7 Medications and alternatives

Medications and debate about Statins and Cholesterol

More about medications and alternatives

Basically, take them or not?

If I only had T2 diabetes I would be very comfortable with where I am, despite a badgering from both GP and nurse to take Metformin and a statin. But I have P.A.D. too which is where the waters are muddied rather.

Regarding T2 initially........

Metformin is only one of a number of drugs that help treat T2 diabetes, but it is the most common.

It works in a number of ways: by helping diabetics respond better to their own insulin, lower the amount of sugar created by the liver, and decreasing the amount of sugar absorbed by the intestines. It is recommended for use in conjunction with exercise.

Sounds good.

BUT, it can cause side-effects. These include lactic acidosis (which can be very serious) diarrhoea, nausea and upset stomach.

Metformin is taken by many, many people and it can definitely help in many cases.

Some people take it long term, others initially, then find they can come off it when life-style changes start to improve their condition – in other words when blood sugars are stabilized.

Many T2s take Metformin, most without side-effects, and it can literally be a life-saver.

Professional medical advice required with this. (It's only available on prescription anyway I believe).

As I have said previously, it's not a one-solution fix for everyone.

Metformin is a good drug and helps lots of people.

Statins are another thing altogether.

A statin is prescribed to help reduce cholesterol.

Cholesterol, particularly in diabetics, is believed to increase the risk of complications, including CVD, Cardio Vascular Disease.

BUT, once again statins have well-documented side-effects, here's plenty of them, some very unpleasant and occasionally irreversible.

One known side-effect is T2 diabetes!

Others include muscle pain or damage, liver damage, neurological damage.

BUT, many people take them without side-effects.

I've decided to stay off then for now.

Statins are a multi-billion pound industry.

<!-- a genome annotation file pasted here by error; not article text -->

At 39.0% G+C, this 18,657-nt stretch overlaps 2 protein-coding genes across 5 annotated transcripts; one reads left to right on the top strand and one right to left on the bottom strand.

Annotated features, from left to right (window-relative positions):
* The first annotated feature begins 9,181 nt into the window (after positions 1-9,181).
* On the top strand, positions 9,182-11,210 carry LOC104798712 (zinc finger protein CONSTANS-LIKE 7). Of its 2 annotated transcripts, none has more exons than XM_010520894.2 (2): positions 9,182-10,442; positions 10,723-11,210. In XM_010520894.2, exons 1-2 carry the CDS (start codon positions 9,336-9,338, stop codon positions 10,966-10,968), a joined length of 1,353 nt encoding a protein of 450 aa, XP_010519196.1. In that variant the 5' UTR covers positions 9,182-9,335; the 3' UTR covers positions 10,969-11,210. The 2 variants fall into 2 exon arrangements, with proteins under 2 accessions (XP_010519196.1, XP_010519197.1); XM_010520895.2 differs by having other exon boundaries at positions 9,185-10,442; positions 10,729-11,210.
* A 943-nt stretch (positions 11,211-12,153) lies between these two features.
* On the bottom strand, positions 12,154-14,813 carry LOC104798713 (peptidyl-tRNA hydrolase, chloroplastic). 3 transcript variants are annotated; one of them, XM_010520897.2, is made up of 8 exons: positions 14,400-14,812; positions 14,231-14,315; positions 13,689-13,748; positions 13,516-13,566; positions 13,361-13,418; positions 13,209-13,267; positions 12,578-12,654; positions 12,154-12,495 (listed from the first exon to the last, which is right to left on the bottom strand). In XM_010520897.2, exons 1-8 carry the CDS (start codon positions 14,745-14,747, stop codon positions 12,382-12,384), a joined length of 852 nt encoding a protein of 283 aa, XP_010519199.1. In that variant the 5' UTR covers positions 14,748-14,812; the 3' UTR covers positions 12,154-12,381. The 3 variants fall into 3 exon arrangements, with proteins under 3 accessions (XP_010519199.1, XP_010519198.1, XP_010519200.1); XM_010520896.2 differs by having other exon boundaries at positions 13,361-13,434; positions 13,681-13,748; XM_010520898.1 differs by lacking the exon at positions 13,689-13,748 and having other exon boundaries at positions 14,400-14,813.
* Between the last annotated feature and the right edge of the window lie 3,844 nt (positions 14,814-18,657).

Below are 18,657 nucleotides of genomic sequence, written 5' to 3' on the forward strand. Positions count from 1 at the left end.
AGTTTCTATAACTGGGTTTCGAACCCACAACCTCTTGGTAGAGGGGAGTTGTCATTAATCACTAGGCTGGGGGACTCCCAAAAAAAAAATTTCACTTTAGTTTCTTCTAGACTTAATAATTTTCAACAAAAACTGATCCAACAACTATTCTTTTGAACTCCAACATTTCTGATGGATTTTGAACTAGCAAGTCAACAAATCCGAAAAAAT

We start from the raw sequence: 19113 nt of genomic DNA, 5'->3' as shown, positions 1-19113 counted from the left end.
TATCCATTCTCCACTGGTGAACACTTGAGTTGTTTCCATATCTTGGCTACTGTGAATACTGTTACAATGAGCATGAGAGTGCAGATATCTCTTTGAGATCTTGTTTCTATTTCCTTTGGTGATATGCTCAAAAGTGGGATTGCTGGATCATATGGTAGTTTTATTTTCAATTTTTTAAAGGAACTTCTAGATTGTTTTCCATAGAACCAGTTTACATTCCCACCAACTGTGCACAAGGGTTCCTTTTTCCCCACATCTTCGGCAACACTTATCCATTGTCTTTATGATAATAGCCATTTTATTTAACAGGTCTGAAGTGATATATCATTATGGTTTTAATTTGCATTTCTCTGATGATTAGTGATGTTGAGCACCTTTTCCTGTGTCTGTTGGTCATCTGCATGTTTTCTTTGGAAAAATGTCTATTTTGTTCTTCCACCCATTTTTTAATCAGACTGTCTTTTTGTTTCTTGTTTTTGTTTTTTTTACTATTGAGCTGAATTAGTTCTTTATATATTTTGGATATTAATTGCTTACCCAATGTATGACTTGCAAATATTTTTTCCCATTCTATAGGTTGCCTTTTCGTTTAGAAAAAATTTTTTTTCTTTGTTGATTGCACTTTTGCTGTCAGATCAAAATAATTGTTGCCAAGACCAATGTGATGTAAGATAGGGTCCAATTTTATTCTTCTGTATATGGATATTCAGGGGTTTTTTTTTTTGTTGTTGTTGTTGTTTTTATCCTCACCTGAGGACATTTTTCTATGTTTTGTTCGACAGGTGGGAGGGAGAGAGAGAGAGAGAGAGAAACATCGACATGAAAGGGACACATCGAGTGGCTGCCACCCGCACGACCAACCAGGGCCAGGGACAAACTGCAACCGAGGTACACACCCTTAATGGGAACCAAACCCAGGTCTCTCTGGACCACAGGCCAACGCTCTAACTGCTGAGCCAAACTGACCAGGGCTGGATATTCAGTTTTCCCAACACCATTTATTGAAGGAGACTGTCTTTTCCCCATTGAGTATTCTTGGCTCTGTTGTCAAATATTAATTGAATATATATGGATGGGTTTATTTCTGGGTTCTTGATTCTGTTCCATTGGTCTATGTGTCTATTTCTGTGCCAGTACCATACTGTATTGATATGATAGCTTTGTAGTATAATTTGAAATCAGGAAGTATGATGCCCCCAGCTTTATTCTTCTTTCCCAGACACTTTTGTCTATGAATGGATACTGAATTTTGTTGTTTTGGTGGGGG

Millions of people take them - And they do benefit some people - I'll explain later.

They are aggressively marketed in America, and elsewhere, and this marketing appears to 'benefit' from some very spurious statistics.

'Big Pharma' as the huge pharmaceutical companies are known make eye-watering profits so it's in their interests to sell as many as possible.

The cynic may say it pays to keep people sick.

Some medics are furious that statins are so aggressively promoted and so widely prescribed on the back of apparently limited benefits. And they are prepared to stand up and say so.

Conversely some doctors swear by them, particularly cardiologists and more particularly for patients who have already had one cardiac event and are aiming to prevent a second.

What is less easy to fathom out is whether Statins' greatest advocates have vested interests.

To give you on example of why some people are 'suspicious'........

…..just try and follow this!!

One advert for the statin Lipitor (otherwise known as Atorvastatin) says:

“Lipitor reduces the risk of heart attack by 36%”. (36% is written in BIG letters.)

(Lipitor funded a study and this resulting claim went on to make the company 100 billion dollars in revenue!)

Blimey, 36% that sounds bloody brilliant!

Till you look at how they actually arrive at that figure.

In the study they studied people with no history of cardio vascular disease.

Half were put on Lipitor and half on a placebo.

They results looked for people who DID NOT HAVE a coronary event.

There was a 1.1% difference.

98.1% of those on Lipitor didn't die – 97% of those on the placebo didn't die. 36% ?????

Bear in mid that the study was on men and women in the 50 – 75 year-old age range, probably the prime age range for heart trouble.

Look at those figures another way - 2% of people on Lipitor died, 3% on the placebo died.

The 2% / 3% figures were actually written on the advert itself - in small blue font on a blue background down at the bottom. Perhaps the lawyers suggested that!